WARNING THE LINKED TO ARTICLE IS A DIFFICULT READ!!! The concepts are good but there is almost no conclusion and a really hard path to follow. The reason we are pointing to it is to try and help form a conclusion. The bulk of the article talks about what the author sees as a sift from open source to open API's. Will companies sift away from Open Source? The problem with the question is that it's not a zero sum gain. Take Google for instance, they offer both Open Source software they develope and Open API's for developers to use. As does both Amazon and E-Bay. There are serious problems when you build an applicaiton or business on open API's as opposed to Open Source. With Open Source the software is yours to use and while you may be never get another update to the code you at least have the code and could hire a developer to fix/update to meet your needs. With an Open API if the company shuts off the API you are out of luck. The most recent example of this is the changes over at Twitter. Twitter wanted to make money and changed how things worked to make it happen. Unfortunately if you wrote an app that relied on something they removed from the API you are out of luck and get to re-write your app. So what do we want to make you aware of? Remember when you write your application that you need to control where your data is and comes from. If you don't have data you really probably don't have an application. So if all of your data comes from an Open API what will you do if that API goes away? What if the companies who's API your using goes under or starts competing with you.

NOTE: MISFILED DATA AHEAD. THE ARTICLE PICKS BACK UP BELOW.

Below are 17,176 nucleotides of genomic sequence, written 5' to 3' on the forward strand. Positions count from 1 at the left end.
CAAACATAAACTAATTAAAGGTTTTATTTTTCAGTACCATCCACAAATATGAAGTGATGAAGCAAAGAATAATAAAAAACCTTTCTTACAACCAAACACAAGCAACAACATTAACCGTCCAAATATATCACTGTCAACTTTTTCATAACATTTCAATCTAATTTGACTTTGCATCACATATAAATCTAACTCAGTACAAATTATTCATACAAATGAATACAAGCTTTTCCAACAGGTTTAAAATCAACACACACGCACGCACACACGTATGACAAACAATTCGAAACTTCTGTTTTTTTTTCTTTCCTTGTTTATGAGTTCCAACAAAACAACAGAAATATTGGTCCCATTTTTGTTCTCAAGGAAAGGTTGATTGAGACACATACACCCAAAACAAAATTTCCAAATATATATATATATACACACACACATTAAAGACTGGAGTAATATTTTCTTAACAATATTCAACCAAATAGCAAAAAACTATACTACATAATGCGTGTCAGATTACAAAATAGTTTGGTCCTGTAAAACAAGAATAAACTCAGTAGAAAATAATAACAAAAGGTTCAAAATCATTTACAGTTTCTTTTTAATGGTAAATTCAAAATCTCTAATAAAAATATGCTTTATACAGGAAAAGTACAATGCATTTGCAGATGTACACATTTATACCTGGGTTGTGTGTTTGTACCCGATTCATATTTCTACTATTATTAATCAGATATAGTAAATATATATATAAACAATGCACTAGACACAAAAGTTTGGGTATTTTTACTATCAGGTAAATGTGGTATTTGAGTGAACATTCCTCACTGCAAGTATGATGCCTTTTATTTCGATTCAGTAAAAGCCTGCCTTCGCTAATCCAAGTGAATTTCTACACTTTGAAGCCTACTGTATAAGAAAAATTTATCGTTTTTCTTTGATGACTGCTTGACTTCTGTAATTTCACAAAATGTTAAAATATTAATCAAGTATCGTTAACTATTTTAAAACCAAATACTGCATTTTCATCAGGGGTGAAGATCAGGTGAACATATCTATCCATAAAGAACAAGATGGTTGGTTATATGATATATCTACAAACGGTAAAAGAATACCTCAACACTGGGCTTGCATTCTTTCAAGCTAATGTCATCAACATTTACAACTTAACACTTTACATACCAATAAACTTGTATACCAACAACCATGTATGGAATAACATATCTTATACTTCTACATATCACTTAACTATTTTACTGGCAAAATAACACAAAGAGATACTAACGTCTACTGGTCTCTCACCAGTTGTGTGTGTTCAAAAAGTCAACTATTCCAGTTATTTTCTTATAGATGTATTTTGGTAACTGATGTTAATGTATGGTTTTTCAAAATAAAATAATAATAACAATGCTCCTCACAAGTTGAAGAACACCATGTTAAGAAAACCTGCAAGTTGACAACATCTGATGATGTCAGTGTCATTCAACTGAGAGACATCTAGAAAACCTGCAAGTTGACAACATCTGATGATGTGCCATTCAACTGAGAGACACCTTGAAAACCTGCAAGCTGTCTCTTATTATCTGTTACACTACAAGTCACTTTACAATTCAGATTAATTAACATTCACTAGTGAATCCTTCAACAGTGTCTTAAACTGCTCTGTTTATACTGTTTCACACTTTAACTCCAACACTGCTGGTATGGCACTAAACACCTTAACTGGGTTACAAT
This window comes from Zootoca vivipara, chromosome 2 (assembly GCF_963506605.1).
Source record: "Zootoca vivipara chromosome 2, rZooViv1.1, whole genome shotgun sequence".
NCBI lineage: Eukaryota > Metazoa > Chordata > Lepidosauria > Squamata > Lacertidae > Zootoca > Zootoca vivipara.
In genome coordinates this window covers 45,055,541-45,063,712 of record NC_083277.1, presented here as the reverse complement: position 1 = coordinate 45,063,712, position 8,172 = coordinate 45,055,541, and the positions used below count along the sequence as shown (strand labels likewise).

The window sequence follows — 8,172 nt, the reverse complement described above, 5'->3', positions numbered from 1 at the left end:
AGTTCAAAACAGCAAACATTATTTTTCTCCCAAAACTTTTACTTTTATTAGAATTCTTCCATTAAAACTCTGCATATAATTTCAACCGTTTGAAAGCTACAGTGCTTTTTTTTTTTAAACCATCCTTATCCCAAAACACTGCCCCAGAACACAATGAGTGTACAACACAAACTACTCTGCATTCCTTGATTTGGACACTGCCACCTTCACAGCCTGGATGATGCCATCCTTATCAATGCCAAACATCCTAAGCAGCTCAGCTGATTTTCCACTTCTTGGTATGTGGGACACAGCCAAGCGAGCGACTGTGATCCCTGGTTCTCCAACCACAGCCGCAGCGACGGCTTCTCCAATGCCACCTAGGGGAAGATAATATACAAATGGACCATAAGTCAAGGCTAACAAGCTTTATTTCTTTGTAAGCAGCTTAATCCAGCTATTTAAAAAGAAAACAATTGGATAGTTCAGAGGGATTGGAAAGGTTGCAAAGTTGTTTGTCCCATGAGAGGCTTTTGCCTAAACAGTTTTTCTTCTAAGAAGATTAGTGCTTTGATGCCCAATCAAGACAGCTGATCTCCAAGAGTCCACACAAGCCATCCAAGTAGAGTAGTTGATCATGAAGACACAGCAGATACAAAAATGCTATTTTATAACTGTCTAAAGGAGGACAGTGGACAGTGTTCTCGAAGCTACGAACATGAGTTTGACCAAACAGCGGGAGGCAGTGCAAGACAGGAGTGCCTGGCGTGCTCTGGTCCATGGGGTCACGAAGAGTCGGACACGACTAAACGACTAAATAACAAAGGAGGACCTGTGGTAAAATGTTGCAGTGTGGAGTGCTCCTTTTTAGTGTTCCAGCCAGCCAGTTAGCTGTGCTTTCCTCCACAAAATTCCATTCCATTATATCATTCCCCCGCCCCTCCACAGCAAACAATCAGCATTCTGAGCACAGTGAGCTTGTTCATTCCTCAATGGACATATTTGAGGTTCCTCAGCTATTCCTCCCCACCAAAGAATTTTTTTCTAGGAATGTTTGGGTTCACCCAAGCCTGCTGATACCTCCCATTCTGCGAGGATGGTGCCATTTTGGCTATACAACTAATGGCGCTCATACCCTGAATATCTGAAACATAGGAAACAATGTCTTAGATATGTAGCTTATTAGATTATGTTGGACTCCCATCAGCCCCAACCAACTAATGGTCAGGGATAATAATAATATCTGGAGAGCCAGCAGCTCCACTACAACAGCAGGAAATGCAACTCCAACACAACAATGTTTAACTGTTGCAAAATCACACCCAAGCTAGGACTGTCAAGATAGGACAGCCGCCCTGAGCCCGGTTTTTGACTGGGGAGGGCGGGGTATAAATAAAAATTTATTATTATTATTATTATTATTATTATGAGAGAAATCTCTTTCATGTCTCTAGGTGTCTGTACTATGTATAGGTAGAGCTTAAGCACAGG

Entries in Google (18)
Google and Motorola finally have approval from EU Regulators to go ahead with their merger. This is good news on teh patent wars front for both Google and Android. We also want to see them do some more stuff with GoogleTV. It's good news but they still have to get approval for a half dozen or so other countries.
How about one about a secert corporate data center. How about how they designed the Google datacenters? Well check out this article and the book it is promoting called "The DataCenter as a Computer" which sarts to answer the questions around how and why Google did what it did with those resources. All in all the article over at wired online magazine is pretty cool.
Google bought @1023 patents from IBM. The patent wars don't seem to be ending anytime soon. So Google is trying to shore up it's defenses. None of the articles we could find could tell us exactly what was in the patent grab. Neither was anyone sure what was paid for them. What we do know is that Patents seem to be going for about $400,000/patent on average. So it goes without saying that they spent a lot.
The folks over at derstandard.at posted an interview with Chris D, Open Source Manager, and got him talking about All things Open Source and Google. It's a really cool interview and Chris's comments are easy to follow and still informative. He does a great job explaining how and what Google is using Open Source for and reminds us all that Google has opened up over 1300 packages to the world in the last 5 years. Go check it out and let us know what you think.